Last mission to repair the Hubble telescope Hubble space telescope discoveries have enriched our understanding of the cosmos. In this special report, you will see facts about the Hubble space telescope, discoveries it has made and what the last mission's goals are.
For their own good
Fifty years ago, they were screwed-up kids sent to the Florida School for Boys to be straightened out. But now they are screwed-up men, scarred by the whippings they endured. Read the story and see a video and portrait gallery.
Fill out this form to email this article to a friend
Commission gets 2nd plan to cut property tax
This proposal would give all residential property a 25 percent "super exemption."
Published March 7, 2008
TALLAHASSEE - A second major property tax-cutting proposal advanced Thursday in a commission that proposes state constitutional amendments, but only one is likely to go on the November ballot.
The new plan being considered by the Taxation and Budget Reform Commission would provide a 25 percent "super exemption" for all residential property, including second homes and rentals.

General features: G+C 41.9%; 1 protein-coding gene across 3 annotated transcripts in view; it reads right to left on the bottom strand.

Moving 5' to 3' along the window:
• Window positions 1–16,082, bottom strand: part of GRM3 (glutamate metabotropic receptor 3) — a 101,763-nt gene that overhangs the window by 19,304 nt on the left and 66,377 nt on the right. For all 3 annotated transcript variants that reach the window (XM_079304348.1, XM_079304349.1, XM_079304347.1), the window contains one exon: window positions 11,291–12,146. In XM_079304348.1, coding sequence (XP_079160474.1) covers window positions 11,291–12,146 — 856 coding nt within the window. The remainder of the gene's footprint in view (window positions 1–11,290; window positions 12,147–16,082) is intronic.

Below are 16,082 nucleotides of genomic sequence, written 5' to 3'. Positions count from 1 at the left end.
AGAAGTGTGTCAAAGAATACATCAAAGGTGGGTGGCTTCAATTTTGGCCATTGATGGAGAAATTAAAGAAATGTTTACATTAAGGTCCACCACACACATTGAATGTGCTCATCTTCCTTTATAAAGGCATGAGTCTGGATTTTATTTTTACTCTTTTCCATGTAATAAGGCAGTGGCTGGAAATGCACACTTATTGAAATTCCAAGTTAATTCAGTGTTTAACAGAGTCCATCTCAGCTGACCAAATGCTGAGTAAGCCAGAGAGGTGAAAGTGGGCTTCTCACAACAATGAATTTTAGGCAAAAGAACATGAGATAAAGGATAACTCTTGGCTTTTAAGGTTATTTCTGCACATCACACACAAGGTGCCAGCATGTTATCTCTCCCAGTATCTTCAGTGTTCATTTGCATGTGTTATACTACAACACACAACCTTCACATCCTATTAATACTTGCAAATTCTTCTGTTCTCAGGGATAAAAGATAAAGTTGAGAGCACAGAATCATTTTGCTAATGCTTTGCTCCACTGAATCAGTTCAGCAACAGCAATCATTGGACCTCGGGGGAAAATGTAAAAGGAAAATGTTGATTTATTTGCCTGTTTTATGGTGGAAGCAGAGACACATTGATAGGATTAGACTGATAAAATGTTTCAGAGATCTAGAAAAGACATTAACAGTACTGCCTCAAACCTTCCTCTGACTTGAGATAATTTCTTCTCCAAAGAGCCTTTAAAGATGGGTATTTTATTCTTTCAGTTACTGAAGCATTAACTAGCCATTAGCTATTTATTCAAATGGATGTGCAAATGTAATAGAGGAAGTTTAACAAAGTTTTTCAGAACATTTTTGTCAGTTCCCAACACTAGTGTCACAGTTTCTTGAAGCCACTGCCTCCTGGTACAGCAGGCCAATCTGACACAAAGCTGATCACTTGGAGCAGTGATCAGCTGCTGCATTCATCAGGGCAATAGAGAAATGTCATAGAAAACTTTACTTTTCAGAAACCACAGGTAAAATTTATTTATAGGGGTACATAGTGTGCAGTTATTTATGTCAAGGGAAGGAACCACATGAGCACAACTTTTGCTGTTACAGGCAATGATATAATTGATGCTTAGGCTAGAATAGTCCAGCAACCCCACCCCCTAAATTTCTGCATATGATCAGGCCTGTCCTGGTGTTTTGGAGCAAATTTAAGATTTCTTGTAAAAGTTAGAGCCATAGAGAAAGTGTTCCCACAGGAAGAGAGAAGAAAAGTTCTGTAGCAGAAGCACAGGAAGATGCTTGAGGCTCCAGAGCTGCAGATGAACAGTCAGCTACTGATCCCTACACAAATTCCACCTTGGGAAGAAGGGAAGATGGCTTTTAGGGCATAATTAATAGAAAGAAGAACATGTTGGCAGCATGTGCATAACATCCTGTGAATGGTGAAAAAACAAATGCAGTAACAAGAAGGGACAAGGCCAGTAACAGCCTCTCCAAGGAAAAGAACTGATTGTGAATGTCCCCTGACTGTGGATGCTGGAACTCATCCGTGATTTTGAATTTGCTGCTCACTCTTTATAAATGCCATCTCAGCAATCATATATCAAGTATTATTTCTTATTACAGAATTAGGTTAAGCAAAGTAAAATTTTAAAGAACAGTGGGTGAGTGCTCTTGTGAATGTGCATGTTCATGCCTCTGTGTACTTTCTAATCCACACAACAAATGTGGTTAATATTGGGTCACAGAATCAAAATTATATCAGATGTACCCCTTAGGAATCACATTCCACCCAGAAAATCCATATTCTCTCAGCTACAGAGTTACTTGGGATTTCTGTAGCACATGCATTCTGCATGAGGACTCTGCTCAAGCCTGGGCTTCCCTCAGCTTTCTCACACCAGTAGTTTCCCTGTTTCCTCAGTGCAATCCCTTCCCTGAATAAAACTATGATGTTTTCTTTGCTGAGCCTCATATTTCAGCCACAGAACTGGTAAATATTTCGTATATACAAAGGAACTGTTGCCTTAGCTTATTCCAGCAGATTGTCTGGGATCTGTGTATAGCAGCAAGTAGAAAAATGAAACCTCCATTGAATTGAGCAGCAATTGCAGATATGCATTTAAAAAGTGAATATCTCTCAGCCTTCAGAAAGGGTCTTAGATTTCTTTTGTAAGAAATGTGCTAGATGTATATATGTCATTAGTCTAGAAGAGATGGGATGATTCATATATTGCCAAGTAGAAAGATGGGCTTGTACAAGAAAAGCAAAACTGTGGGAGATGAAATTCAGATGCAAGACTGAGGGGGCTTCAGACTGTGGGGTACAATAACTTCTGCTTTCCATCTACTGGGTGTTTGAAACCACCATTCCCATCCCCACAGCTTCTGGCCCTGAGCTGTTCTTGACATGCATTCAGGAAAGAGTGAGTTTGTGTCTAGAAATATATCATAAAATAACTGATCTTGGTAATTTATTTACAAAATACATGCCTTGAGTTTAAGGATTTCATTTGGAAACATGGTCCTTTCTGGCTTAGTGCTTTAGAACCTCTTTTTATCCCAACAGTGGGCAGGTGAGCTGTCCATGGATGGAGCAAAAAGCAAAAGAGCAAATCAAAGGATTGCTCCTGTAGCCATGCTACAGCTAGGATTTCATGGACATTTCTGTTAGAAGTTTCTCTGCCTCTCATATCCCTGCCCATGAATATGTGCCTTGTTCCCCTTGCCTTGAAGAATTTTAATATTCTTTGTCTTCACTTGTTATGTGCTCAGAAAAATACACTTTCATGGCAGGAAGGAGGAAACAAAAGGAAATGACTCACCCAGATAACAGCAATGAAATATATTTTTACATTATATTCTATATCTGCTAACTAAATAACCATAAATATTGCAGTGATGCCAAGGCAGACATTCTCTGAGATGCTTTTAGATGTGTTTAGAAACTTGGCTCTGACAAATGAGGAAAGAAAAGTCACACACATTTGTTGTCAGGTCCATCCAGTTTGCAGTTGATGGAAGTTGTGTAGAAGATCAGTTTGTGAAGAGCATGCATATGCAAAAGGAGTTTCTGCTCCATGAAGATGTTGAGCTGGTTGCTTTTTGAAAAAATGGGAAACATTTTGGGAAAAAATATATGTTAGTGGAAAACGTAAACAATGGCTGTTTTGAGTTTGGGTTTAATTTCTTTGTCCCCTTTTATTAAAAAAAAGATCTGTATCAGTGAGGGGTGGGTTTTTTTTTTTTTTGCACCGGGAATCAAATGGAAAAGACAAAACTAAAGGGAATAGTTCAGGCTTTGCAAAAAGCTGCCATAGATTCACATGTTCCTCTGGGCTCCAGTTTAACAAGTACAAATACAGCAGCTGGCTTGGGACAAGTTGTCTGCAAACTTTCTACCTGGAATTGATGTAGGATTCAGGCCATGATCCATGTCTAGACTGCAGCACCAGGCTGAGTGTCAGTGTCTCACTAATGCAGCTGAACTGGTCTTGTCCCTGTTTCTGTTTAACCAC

For the first three years, the amendment would impose a 0.5 percentage point increase in sales tax to temporarily replace $4-billion to $5-billion a year that school districts and local governments would lose.
Another approach that would cut taxes 25 percent was previously cleared for commission action.
The earlier plan would repeal the portion of property taxes the Legislature requires school districts to levy. The Legislature would have several options to replace the $8-billion annual loss, including a sales tax increase and the repeal of some sales tax exemptions.
Another committee sent the full panel a proposed amendment that would cap state and local revenue - taxes, fees and other income. The caps would let revenue increase to match inflation and population or school enrollment growth plus 1 percent.